Affordable Housebuilding Collapses – and it’s going to get worse

soup-kitchenFigures released today show that genuinely affordable housebuilding – meaning housing that most people can afford to actually live in – has dropped by 28% in the last year.

According to the National House Building Council, the number of public sector housing registrations dropped from 36,680 in 2011, to 26,390 in 2012.  This dwarfed a small rise in private sector house building, meaning the number of new homes built overall in the UK fell by 9% last year.

The devastating loss of social provision is only likely to get worse over the next year.  Social Housing providers have warned that they may have to cut new house building by 8% simply because of the impact of Universal Credit.  Early pilots of Iain Duncan Smith’s sweeping overhaul of the benefits system showed that arrears doubled in areas where the new payment system was trialled.  Housing Associations are stockpiling cash rather than building houses due to fears of an oncoming wave of arrears and evictions.

Not to be outdone, Housing Minister Mark Prisk is determined to make the situation even worse.  Prisk recently squandered almost a million pounds of tax payer’s money promoting the very same Right To Buy policies that created the desperate lack of affordable housing in the UK.

In many parts of the UK even so called ‘affordable homes’ can cost more in weekly rent than the wages from a minimum wage job will pay, or those on even average incomes can afford.  Recent changes to legislation could see Social Housing providers charging rents at 80% of the local private sector average.  In parts of London ‘affordable’ rents could be upwards of a thousand pounds a month, even in the outer boroughs.

With housing benefits being slashed, a collapse in social housing and private rents soaring out of control, millions may soon found themselves at very real risk of homelessness.   The safety net of the welfare state is no longer strong enough for even the working poor to be able to afford a place to sleep

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43 responses to “Affordable Housebuilding Collapses – and it’s going to get worse

  1. National Shack Dwellers Movement !

  2. Pingback: Affordable Housebuilding Collapses – and it’s going to get worse | Welfare, Disability, Politics and People's Right's |

  3. That pic at the top of the post is a cue to post this:

    The Ghost of Tom Joad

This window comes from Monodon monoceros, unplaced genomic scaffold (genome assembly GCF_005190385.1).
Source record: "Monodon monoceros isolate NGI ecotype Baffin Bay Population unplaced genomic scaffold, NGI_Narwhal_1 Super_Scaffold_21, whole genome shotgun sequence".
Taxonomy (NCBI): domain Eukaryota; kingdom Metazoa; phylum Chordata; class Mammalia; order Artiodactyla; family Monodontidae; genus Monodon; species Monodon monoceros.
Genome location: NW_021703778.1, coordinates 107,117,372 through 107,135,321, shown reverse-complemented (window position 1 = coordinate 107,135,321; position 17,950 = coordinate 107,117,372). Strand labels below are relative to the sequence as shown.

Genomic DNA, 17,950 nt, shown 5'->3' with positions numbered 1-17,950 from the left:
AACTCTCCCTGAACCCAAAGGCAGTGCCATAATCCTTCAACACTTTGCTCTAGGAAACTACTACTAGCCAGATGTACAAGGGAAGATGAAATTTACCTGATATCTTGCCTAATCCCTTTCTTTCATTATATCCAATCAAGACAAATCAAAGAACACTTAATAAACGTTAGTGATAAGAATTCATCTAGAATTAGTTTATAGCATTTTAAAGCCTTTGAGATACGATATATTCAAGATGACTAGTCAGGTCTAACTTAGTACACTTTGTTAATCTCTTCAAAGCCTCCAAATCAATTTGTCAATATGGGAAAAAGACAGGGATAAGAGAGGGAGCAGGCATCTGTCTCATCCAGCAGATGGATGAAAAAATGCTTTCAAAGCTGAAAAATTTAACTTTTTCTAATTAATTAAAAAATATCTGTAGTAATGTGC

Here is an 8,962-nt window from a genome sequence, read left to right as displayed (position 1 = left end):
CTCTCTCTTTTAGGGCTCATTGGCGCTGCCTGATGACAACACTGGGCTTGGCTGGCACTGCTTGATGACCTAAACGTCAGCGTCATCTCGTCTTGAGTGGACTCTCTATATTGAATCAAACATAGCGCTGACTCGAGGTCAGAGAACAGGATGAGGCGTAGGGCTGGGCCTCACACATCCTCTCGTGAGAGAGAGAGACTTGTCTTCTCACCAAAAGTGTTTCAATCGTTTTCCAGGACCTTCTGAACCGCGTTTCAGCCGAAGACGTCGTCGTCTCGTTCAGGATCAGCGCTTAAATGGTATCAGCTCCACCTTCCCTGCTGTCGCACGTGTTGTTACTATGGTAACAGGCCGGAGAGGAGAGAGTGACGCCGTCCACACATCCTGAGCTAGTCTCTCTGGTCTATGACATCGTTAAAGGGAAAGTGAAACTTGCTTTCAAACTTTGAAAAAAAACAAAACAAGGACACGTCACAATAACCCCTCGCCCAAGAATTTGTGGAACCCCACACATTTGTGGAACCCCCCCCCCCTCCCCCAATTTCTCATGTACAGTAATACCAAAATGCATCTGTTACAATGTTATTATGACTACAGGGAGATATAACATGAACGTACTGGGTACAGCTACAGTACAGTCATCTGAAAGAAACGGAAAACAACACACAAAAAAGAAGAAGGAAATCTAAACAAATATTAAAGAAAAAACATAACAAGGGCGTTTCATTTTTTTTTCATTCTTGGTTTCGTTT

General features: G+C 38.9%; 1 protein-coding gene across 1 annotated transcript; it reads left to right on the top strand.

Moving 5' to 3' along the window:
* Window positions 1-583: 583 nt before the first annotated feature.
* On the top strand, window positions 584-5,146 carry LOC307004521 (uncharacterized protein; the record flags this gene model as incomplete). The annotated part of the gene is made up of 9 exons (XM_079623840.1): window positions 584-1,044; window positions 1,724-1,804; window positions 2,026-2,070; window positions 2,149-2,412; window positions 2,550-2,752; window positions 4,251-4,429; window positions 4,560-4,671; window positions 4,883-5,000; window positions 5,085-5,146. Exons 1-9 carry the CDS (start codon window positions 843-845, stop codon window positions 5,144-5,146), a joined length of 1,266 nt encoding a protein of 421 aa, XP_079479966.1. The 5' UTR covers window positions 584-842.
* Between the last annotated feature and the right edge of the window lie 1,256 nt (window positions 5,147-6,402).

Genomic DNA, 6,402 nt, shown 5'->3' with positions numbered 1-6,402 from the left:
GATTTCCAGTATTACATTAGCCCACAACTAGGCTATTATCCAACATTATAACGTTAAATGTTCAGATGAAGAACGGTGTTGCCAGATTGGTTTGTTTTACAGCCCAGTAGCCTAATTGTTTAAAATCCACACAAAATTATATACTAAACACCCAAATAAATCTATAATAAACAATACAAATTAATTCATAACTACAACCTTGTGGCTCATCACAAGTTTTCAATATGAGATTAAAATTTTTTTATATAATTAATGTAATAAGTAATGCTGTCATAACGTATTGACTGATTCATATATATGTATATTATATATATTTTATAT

— Bruce Springsteen

  4. It might help if you stopped referring to welfare and started speaking again of social security, which is what it’s supposed to be.

  5. Landless Peasant

    Anyone made homeless should squat Emma Harrison’s mansion:

  6. I have tried to get advice centres to accept printed leaflets opposing benefit cuts and bedroom taxes in an effort to campaign against it all, but they are told unless it’s ugov leaflets they cannot give them out..
    Community associations are run by councillors that have supported all of these cuts so no organisation there either. No opposition to any of this
    I even wanted to put an advert in our local paper and they refused to accept it – what sort of a country are we living in, when every public body or business is shored up by government funding grants.

  7. I was referring to charities there also seeing as how they are run as businesses and are exploiting or abusing the unemployed.

  8. The housing sector bubble is the only thing that’s keeping the banks’ books looking moderately ok.
    And it’s inflation has acted as a crucial sponge to absorb the overproduction of money created by the fractional reserve lending system.

  9. forgot to mention Bruce Springsteen song Ghost of Tom Joad and how it highlights capitalism’s failures and how it can be transported from country to country and manipulated by the corporatists and bent governments.
    So why are we still using capitalism as a viable economic ideology?

  10. I’m sorry Bill clinton but I thought it was quantative easing that iwas keeping everything ok, especially for those with mortgages, it hasn’t done much to keep rented sector rents low though.